See Scott’s review of the same kit here. I bought the same kit. This kit first came out in 2013 and instantly put all other M48 kits to shame! With good reason! The kit is ultra-modern, with great casting, enough parts to get the mojo moving but unlike so many other over engineered Dragon kits, not so much as to completely overwhelm you. I have the ancient Tamiya kit…In fact, it was that kit that forced me to buy this one cause of how ancient that kit was and still is. This kit offers all the clear parts, unlike the Tamiya one and most importantly, there are no holes on the bottom cause kit manufactures have stopped their fascination with motorization a long time ago. Still, there are quite a few things missing…Which Dragon corrected with their second version of the tank…Which are also at least $20 more expensive! Sigh, this forced me to buy Legends production resin canvas mantlet cover and search light…And as you are about to hilariously find out, I made a huge boo boo with that purchase! LOL!!!!!! **Smiley face**
Construction begins with all the running gears like every other major armor kits out there. Again, like all Patton series of tanks, the running gears are complex, especially since the inner wheel hubs and the tires are separated. I cemented these on and attached all the road arms, the volute suspension systems and hydraulic shock absorbers. Most of the hull was spent on this so take your time.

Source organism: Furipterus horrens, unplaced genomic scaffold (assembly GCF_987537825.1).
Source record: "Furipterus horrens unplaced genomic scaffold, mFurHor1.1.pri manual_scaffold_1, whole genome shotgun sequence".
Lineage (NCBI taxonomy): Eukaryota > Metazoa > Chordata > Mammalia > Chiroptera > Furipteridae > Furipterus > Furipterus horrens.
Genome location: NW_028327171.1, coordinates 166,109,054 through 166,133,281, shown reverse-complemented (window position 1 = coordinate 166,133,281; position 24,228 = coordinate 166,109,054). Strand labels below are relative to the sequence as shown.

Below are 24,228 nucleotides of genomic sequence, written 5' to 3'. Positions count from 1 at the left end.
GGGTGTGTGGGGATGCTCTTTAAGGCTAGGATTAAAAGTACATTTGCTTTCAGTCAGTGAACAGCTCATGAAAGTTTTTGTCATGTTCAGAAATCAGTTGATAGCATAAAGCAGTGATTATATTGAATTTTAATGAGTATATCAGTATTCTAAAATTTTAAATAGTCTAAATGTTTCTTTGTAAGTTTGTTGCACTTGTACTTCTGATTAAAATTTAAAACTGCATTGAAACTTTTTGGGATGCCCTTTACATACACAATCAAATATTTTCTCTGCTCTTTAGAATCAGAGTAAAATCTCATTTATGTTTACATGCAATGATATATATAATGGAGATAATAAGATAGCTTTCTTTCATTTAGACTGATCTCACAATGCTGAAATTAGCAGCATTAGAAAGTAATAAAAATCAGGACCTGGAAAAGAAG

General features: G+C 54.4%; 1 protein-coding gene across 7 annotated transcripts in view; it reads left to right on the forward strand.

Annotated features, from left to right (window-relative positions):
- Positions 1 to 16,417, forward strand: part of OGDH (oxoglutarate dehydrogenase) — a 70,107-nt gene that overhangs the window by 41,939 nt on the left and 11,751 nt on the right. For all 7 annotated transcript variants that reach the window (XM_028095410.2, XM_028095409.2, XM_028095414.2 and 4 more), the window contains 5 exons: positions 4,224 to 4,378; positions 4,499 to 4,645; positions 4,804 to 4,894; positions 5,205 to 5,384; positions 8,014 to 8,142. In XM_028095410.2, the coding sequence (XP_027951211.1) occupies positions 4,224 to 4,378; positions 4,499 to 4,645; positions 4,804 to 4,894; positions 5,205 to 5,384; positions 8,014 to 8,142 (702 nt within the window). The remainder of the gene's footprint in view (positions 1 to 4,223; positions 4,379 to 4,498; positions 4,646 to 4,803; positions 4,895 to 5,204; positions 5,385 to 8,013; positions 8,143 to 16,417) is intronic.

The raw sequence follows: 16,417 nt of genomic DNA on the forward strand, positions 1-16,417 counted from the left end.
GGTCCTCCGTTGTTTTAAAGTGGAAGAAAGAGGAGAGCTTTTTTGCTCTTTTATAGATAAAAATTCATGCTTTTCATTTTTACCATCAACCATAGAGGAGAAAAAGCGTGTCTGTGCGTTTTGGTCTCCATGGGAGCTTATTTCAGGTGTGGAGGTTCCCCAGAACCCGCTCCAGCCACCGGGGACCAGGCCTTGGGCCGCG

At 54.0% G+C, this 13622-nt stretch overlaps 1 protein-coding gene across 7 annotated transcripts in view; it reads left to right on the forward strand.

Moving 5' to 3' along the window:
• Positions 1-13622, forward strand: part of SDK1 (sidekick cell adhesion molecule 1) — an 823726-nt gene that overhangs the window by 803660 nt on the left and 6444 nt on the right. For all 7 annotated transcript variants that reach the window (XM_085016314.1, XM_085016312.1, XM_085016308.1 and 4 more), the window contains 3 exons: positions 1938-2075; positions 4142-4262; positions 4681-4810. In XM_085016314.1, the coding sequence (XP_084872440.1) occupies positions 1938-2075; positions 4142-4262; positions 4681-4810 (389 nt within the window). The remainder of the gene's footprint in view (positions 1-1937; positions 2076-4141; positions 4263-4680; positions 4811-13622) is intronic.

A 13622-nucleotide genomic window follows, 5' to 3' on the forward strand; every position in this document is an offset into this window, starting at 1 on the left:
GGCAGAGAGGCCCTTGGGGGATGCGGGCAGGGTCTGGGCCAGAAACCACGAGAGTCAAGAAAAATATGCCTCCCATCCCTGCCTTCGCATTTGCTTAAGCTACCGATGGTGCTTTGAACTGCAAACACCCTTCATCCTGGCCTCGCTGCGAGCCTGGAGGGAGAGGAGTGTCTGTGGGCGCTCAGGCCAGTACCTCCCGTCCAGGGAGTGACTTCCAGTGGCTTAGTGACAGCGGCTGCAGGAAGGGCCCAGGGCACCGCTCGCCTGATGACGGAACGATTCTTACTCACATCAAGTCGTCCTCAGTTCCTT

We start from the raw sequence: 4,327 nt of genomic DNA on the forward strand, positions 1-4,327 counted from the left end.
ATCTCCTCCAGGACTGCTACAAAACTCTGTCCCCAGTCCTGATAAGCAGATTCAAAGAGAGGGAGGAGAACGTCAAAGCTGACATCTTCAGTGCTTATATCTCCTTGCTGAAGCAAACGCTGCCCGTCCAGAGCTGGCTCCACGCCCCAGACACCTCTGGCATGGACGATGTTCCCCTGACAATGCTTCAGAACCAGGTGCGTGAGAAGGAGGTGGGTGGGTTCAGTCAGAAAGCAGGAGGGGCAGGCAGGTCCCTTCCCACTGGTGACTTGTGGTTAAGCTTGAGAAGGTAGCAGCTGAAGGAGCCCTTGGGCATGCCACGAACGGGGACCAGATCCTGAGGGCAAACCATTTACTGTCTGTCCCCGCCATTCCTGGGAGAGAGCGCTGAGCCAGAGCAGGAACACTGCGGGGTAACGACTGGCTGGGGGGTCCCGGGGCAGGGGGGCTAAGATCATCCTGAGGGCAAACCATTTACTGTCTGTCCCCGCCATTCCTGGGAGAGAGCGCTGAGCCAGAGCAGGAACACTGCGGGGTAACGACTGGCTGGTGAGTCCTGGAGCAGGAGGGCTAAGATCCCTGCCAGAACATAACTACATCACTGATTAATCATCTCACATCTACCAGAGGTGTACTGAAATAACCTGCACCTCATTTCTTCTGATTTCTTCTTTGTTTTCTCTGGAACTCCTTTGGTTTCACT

The turret begin with the gun…Since most M48 carried the canvas cover mantlet, I ordered the Legend production one….And didn’t read the description at all….It was only after it arrived with the resin searchlight that I found out why it did not fit the kit! It’s meant for the TAMIYA kit!!! Not this one!!! DOOOOOOHHHH!!!! DOOOOOHHH!!! DOOOHHHHH!!! DOOOHHH!!! Head, meet wall again and again and again!!! Sigh, I decided I can make it work by using superglue….Globule after globules of it and lots of stretched sprue to fill up the gap, shorten and cut the gun tube to correct size and length and then putty up the rest. It’s also the reason it stayed up on the shelf of doom for a year before it came down again so I can complete my “70+ years of U.S. Army tank development” run.
Anyways, after that brouhaha, I actually got the mantlet down pretty pat. The stretched sprues look like the ribbings on the real thing…It’s just about ¼ inch too long that’s all but guess most people won’t be able to tell. I bought the rest up quickly. I did not cement on the clear parts or parts that look like carpet monster food until later. To the paint shop….Finally….
|COLORS & MARKINGS|